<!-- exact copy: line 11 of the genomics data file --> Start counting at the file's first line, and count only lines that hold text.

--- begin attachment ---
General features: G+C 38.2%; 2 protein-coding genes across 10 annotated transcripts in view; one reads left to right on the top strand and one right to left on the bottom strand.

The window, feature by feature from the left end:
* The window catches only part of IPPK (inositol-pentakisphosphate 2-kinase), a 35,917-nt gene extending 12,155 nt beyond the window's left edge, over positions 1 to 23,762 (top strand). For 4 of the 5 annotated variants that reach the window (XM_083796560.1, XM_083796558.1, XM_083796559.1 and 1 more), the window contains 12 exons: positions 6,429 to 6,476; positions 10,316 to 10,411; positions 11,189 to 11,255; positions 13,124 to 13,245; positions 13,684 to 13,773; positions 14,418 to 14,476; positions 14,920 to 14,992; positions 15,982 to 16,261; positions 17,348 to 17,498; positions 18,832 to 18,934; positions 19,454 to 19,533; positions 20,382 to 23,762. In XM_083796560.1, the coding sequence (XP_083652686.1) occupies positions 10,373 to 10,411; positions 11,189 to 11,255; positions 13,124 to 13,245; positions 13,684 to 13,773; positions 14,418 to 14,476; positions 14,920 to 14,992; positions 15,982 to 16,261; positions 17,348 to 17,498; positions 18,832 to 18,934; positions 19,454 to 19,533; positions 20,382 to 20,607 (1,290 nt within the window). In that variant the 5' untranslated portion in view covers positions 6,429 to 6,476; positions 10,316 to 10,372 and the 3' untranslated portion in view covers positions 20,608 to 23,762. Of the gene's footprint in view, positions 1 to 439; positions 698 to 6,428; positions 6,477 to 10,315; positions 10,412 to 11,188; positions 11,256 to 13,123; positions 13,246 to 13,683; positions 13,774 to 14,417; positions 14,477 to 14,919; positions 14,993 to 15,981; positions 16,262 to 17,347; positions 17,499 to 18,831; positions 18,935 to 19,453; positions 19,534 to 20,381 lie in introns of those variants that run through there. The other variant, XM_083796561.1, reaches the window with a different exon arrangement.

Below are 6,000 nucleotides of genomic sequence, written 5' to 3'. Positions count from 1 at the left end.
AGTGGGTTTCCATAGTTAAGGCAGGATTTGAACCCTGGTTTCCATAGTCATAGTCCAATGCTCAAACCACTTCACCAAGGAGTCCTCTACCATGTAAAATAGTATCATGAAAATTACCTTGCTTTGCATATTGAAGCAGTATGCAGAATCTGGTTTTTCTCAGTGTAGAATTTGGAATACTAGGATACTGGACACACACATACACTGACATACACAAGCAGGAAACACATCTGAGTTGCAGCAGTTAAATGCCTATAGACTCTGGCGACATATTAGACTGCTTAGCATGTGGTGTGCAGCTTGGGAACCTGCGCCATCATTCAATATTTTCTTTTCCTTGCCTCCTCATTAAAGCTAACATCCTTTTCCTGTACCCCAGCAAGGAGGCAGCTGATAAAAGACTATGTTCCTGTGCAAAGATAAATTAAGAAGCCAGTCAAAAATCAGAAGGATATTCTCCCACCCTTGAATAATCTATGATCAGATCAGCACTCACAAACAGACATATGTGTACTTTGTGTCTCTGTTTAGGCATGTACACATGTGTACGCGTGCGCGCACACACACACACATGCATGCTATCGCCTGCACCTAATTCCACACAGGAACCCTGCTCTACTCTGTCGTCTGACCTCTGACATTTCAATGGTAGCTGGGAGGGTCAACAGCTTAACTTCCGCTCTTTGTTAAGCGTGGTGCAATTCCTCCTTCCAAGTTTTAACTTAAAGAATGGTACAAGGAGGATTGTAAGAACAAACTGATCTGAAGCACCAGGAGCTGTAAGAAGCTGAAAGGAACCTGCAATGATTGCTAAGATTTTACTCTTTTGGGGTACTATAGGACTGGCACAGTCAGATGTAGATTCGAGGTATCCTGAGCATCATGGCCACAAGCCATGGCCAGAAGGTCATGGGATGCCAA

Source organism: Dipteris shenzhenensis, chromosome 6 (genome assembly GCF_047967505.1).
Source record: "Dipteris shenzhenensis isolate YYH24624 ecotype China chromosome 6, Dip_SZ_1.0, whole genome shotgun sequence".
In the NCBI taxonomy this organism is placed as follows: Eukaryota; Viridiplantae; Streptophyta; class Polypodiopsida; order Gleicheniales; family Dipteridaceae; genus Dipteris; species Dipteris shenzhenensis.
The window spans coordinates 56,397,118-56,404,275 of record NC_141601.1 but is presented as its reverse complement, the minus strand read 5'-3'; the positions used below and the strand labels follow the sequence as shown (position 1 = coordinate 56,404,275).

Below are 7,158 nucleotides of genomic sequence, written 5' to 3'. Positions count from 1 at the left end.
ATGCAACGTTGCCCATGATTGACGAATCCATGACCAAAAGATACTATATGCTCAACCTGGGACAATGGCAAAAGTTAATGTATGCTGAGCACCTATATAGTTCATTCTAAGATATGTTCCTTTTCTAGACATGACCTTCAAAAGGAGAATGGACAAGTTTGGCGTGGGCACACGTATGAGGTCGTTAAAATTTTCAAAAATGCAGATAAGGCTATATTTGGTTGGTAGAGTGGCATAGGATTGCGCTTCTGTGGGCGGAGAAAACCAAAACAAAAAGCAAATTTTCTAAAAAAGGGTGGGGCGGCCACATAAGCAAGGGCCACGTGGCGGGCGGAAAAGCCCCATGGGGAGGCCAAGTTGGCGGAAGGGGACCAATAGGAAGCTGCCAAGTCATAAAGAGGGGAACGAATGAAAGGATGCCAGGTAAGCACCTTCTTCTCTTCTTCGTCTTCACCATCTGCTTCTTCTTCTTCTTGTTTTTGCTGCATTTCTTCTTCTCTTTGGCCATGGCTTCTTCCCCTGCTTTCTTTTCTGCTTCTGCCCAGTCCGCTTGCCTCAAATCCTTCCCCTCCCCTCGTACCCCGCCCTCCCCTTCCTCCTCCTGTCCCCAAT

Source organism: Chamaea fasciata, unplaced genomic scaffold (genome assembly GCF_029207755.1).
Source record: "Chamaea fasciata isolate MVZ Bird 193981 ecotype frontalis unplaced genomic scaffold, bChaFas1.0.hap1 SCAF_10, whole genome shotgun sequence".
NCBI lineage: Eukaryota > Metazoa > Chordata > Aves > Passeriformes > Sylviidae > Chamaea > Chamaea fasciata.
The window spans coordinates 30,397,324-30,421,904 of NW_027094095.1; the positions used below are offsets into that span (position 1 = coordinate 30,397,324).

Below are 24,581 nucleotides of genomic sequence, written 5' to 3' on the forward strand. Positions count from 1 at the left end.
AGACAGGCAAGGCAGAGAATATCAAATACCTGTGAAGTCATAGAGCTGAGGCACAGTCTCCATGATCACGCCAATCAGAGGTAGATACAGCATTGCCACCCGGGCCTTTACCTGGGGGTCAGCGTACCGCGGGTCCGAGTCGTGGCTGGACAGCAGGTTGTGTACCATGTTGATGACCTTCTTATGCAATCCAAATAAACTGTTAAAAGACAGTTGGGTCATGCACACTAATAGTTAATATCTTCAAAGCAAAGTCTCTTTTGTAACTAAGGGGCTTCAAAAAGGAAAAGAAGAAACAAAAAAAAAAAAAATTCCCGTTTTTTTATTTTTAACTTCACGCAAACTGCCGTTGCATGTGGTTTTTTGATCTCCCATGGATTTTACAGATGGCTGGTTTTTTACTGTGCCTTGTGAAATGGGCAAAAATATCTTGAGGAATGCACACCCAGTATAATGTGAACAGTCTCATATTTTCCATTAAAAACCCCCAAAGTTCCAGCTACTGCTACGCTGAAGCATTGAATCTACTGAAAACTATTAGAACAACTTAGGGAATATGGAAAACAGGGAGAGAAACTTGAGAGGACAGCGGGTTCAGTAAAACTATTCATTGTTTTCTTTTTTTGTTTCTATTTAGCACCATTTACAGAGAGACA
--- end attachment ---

ATGCAACGTTGCCCATGATTGACGAATCCATGACCAAAAGATACTATATGCTCAACCTGGGACAATGGCAAAAGTTAATGTATGCTGAGCACCTATATAGTTCATTCTAAGATATGTTCCTTTTCTAGACATGACCTTCAAAAGGAGAATGGACAAGTTTGGCGTGGGCACACGTATGAGGTCGTTAAAATTTTCAAAAATGCAGATAAGGCTATATTTGGTTGGTAGAGTGGCATAGGATTGCGCTTCTGTGGGCGGAGAAAACCAAAACAAAAAGCAAATTTTCTAAAAAAGGGTGGGGCGGCCACATAAGCAAGGGCCACGTGGCGGGCGGAAAAGCCCCATGGGGAGGCCAAGTTGGCGGAAGGGGACCAATAGGAAGCTGCCAAGTCATAAAGAGGGGAACGAATGAAAGGATGCCAGGTAAGCACCTTCTTCTCTTCTTCGTCTTCACCATCTGCTTCTTCTTCTTCTTGTTTTTGCTGCATTTCTTCTTCTCTTTGGCCATGGCTTCTTCCCCTGCTTTCTTTTCTGCTTCTGCCCAGTCCGCTTGCCTCAAATCCTTCCCCTCCCCTCGTACCCCGCCCTCCCCTTCCTCCTCCTGTCCCCAAT